Love and Laughter

For those who don't know me and haven't heard the news, I'll admit it here: I have loved John Ritter my entire life. Some of my earliest memories include watching Three's Company with my mom, and although I didn't get most of the jokes and inuendos until years later, Jack and his antics had me rolling from day one. I was obsessed, and credit Mr. Ritter (along with my grandparents and mom who are all downright hilarious in their own right) with being much of my comedic inspiration in life. I have followed his career religiously, catching sitcoms, movies, and interviews whenever possible. The fact that I have a child named Jack is no coincidence. I was even watching a Three's Company marathon in the hospital while I was in labor with Henry. Laughter truly is the best medicine, and despite all I have been through, I still agree with that statement. That, and: sometimes you have to laugh just to keep from crying.

When I read about the release of this book, I knew I needed to read it. The last few chapters of the book hit closest to home as they detailed the events of the days surrounding John's death and then the emotions his wife faced afterwards. It's the first book I've ever read about grief and loss that I could have written myself. It's refreshing to me to read about other people who try to laugh and live through their pain. So many books I've read about bereaved parents talk about people who could not listen to music ever again, or could not bring themselves to laugh for at least ten years, etc. I will not judge them, because every grief process is different, but I truly felt like I was either defective or in denial. It turns out I am neither (the first being more debatable than the second). She spoke about how much heavier she felt after John's death. About how gravity seemed to have a greater pull on her, which is not unlike my post about The Weight of Grief. That alone gave me comfort. She went on to describe her grief process in ways that were nearly identical to mine. The trudging forward, despite wanting to curl up and cry. The days when we let ourselves do just that. The hope with which we look to the future, and ways we try to keep the memory of our loved ones - in her case a husband, in mine, a son - alive.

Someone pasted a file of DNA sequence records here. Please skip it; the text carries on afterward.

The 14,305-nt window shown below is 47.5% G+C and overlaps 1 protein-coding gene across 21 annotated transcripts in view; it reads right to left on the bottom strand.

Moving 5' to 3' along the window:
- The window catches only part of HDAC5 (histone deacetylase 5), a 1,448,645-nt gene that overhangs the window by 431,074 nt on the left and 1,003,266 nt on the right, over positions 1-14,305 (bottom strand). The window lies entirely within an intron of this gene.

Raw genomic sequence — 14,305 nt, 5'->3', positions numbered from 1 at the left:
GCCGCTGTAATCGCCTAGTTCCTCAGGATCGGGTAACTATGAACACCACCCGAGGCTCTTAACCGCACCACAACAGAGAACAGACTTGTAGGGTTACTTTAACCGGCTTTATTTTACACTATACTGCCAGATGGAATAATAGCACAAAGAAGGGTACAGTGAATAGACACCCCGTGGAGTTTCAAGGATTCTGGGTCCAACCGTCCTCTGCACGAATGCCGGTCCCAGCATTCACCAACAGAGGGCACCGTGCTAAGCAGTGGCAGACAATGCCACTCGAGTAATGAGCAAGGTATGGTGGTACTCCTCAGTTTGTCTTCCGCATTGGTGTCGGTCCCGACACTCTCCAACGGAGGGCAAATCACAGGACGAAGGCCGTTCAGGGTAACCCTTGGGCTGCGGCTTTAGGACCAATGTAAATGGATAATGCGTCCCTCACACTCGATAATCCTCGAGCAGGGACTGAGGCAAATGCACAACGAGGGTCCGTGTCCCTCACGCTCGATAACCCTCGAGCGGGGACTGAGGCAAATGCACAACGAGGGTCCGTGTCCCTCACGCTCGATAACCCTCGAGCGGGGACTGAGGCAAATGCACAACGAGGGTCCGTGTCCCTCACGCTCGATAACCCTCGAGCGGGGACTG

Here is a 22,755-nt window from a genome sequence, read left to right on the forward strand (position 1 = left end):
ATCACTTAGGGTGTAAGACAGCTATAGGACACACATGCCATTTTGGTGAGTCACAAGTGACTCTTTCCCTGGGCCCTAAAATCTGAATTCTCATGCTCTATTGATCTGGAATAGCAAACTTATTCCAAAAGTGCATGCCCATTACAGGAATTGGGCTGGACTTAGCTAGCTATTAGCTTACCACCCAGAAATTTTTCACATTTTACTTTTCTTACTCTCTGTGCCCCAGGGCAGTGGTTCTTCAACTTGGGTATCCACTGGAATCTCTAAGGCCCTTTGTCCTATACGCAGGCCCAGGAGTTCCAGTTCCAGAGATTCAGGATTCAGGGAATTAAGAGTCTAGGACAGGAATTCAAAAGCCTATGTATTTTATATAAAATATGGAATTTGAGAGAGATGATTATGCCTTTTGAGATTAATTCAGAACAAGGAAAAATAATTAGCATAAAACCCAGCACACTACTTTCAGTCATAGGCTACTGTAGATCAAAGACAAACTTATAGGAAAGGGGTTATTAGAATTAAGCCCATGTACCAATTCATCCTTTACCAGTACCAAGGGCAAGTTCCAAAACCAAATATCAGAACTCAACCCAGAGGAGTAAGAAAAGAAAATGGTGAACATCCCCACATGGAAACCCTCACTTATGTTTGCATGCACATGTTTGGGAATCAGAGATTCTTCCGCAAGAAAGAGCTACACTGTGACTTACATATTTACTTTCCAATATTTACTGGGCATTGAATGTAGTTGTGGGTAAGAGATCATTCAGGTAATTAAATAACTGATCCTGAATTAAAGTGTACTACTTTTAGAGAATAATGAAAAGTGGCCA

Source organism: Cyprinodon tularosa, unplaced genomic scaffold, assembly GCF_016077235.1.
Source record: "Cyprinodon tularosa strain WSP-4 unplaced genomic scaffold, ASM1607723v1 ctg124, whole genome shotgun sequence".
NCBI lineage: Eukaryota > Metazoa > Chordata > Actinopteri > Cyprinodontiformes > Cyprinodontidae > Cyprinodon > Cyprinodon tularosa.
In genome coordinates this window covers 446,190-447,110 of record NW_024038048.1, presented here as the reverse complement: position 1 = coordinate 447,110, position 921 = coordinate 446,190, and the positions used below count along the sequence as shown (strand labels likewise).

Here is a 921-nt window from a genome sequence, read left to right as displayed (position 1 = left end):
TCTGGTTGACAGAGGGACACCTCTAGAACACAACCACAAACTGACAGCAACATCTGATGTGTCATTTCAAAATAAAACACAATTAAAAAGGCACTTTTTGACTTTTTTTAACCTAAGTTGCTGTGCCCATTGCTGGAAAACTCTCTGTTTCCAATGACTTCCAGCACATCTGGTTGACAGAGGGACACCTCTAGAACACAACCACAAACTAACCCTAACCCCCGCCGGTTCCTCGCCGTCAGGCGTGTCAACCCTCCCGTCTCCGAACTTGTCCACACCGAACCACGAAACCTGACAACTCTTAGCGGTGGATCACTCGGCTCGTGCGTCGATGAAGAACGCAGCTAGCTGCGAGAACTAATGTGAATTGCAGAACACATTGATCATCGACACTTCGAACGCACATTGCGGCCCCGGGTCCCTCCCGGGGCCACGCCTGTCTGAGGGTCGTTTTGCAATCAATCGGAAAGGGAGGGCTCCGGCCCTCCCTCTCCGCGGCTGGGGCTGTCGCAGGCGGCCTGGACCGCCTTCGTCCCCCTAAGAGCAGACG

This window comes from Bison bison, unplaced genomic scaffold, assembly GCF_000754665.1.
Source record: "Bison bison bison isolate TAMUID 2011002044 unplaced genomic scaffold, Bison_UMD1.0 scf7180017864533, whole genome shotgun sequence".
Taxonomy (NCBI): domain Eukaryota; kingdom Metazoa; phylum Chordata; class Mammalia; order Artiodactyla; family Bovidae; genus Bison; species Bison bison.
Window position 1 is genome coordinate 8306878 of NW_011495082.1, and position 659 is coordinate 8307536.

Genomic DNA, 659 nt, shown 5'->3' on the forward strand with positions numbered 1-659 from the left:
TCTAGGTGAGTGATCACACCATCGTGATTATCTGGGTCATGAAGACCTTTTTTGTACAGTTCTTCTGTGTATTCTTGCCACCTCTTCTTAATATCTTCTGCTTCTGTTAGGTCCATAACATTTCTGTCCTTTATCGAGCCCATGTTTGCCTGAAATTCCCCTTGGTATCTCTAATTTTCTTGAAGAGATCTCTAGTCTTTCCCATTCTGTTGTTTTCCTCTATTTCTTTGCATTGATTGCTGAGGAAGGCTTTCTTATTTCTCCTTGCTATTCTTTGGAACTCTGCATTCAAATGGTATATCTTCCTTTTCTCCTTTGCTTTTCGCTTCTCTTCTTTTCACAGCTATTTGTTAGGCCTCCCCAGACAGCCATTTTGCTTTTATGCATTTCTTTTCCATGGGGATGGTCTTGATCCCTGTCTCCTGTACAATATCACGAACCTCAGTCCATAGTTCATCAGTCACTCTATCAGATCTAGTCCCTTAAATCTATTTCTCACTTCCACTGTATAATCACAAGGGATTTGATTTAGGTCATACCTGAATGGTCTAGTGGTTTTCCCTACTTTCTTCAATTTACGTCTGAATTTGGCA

Amy wrote, "My life now is not what I expected when John and I fell in love. It's not what I intended, nor what I was creating. Gravity took the life I imagined and added its own spin. The struggle is accepting that fact and still finding beauty and meaning in what remains."

Amen, sister.

She also included in her book a portion of a letter that John wrote to his daughter Carly, two years (to the day) before he died. In it, he quotes Thornton Wilder's famous novel The Bridge Over St. Luis Re. In his letter, John was relating the quote to the attacks on the Word Trade Center (the letter was written the day of the attacks, September 11, 2001. He died two years later on September 11, 2003, which also happened to be his daughter Stella's fifth birthday). The excerpt reads:

But soon we will die, and all memories of those five will have left Earth, and we ourselves shall be loved for awhile and forgotten. But the love will have been enough; all those impulses of love return to the love that made them. Even memory is not necessary for love. There is a land of the living in a land of the dead and the bridge is love. The only survival, the only meaning.

Beautiful, isn't it?

I loved reading about John and his family. Like so many others, I always felt like he was a part of my own family. I was surprised to learn that he could not cook. *grin* I guess the naivete of childhood had engrained the idea of Jack Tripper going to cooking school equating to John Ritter learning as well. I love that his family has become so active in informing others about aortic aneurysms and dissection, even lending the family name to the "Ritter Rules", a list of guidelines about the disease. It reminds me in many ways of how active my husband has become in the world of primary immune deficiencies. The world has lost some precious boys here, but in their absense has gained advocates for some very worthy causes and hopefully in doing so has saved several other people from the same fate.